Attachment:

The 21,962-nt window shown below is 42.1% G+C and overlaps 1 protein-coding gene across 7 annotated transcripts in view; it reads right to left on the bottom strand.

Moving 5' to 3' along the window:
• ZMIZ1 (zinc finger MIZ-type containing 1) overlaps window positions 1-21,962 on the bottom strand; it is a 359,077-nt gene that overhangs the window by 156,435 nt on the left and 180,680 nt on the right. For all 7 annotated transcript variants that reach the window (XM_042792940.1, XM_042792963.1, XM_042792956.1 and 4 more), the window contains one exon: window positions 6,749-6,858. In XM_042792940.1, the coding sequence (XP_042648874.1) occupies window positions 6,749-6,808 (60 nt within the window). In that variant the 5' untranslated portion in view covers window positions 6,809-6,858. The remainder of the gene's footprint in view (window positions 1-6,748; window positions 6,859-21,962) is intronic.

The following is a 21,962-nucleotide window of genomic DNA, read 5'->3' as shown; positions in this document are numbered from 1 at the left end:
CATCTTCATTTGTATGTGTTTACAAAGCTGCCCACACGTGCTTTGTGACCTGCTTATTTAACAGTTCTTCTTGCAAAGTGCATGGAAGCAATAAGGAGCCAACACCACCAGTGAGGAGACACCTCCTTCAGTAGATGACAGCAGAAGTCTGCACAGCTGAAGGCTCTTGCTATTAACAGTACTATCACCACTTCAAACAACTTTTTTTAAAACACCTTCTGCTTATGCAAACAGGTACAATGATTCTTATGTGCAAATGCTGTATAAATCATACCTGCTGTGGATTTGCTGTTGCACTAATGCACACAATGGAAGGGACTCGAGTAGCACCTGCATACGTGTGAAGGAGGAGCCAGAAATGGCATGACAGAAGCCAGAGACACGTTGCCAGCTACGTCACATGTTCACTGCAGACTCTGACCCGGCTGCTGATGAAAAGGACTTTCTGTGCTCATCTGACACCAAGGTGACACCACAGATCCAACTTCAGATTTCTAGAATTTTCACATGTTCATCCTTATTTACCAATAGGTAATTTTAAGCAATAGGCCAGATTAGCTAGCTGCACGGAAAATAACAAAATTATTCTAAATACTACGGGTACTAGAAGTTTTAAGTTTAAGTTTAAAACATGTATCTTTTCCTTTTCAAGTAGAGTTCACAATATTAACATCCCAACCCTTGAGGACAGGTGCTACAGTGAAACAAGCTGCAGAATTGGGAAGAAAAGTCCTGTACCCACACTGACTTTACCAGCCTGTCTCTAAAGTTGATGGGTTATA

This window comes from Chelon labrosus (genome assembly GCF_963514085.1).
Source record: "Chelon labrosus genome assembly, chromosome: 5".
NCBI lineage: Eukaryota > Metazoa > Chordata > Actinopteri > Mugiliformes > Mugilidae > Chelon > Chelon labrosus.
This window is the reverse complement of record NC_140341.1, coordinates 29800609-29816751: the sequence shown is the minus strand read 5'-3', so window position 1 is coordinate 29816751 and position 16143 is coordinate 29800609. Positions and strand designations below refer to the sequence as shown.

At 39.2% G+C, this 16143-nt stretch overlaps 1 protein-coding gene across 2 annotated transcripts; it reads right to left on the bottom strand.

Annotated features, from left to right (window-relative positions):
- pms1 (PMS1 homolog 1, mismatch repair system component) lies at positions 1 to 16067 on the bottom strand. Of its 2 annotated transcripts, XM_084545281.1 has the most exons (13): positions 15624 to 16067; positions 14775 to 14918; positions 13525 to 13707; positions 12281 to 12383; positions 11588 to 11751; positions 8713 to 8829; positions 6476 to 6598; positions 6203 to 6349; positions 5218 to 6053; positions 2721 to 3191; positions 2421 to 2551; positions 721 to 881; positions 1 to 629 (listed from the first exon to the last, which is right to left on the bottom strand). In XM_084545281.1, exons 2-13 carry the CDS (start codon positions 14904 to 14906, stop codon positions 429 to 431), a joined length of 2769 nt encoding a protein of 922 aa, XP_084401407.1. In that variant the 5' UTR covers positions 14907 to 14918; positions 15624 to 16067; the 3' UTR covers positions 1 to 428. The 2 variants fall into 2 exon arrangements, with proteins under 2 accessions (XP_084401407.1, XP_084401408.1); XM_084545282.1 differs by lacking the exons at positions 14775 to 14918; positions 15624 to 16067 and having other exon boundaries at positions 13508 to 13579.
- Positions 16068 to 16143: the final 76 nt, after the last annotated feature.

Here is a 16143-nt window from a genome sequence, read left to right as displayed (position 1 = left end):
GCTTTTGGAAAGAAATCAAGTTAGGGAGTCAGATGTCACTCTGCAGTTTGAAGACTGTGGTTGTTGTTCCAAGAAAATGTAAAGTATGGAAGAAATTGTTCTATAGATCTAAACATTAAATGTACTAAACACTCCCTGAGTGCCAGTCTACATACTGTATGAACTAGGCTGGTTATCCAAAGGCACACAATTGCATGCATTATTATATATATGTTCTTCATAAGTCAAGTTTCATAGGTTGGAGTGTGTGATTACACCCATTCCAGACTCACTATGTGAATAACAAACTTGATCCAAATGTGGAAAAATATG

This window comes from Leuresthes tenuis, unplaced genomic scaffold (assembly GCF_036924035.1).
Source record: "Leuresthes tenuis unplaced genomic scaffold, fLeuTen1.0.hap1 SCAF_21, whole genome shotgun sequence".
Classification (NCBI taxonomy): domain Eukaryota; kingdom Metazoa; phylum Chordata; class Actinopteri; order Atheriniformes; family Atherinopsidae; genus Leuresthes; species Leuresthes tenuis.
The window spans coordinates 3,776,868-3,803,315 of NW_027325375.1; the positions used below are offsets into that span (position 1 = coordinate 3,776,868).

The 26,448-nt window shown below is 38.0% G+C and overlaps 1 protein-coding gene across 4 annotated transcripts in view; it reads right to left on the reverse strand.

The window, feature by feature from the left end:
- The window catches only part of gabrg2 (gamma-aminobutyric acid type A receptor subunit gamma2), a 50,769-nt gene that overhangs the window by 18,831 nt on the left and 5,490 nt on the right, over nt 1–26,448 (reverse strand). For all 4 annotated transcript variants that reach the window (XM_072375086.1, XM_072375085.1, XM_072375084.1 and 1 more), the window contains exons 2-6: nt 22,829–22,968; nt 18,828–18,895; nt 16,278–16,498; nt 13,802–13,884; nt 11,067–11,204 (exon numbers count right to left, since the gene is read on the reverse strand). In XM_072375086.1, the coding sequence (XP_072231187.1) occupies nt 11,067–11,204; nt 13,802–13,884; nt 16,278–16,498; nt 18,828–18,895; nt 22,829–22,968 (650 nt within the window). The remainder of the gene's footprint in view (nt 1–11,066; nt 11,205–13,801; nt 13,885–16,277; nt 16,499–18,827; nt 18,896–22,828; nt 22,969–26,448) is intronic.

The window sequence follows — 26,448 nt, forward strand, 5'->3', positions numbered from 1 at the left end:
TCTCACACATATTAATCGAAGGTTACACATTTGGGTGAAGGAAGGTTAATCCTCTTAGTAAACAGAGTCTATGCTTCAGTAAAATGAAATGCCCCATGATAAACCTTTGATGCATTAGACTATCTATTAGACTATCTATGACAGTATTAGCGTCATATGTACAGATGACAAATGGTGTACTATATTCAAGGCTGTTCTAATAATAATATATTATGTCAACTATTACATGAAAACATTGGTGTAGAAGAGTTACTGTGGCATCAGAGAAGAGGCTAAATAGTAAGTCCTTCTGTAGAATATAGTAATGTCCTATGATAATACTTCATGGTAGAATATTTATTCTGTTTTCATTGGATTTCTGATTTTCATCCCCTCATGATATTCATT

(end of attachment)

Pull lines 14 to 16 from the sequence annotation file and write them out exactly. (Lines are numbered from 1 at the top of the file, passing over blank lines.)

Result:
Here is a 16143-nt window from a genome sequence, read left to right as displayed (position 1 = left end):
GCTTTTGGAAAGAAATCAAGTTAGGGAGTCAGATGTCACTCTGCAGTTTGAAGACTGTGGTTGTTGTTCCAAGAAAATGTAAAGTATGGAAGAAATTGTTCTATAGATCTAAACATTAAATGTACTAAACACTCCCTGAGTGCCAGTCTACATACTGTATGAACTAGGCTGGTTATCCAAAGGCACACAATTGCATGCATTATTATATATATGTTCTTCATAAGTCAAGTTTCATAGGTTGGAGTGTGTGATTACACCCATTCCAGACTCACTATGTGAATAACAAACTTGATCCAAATGTGGAAAAATATG

This window comes from Leuresthes tenuis, unplaced genomic scaffold (assembly GCF_036924035.1).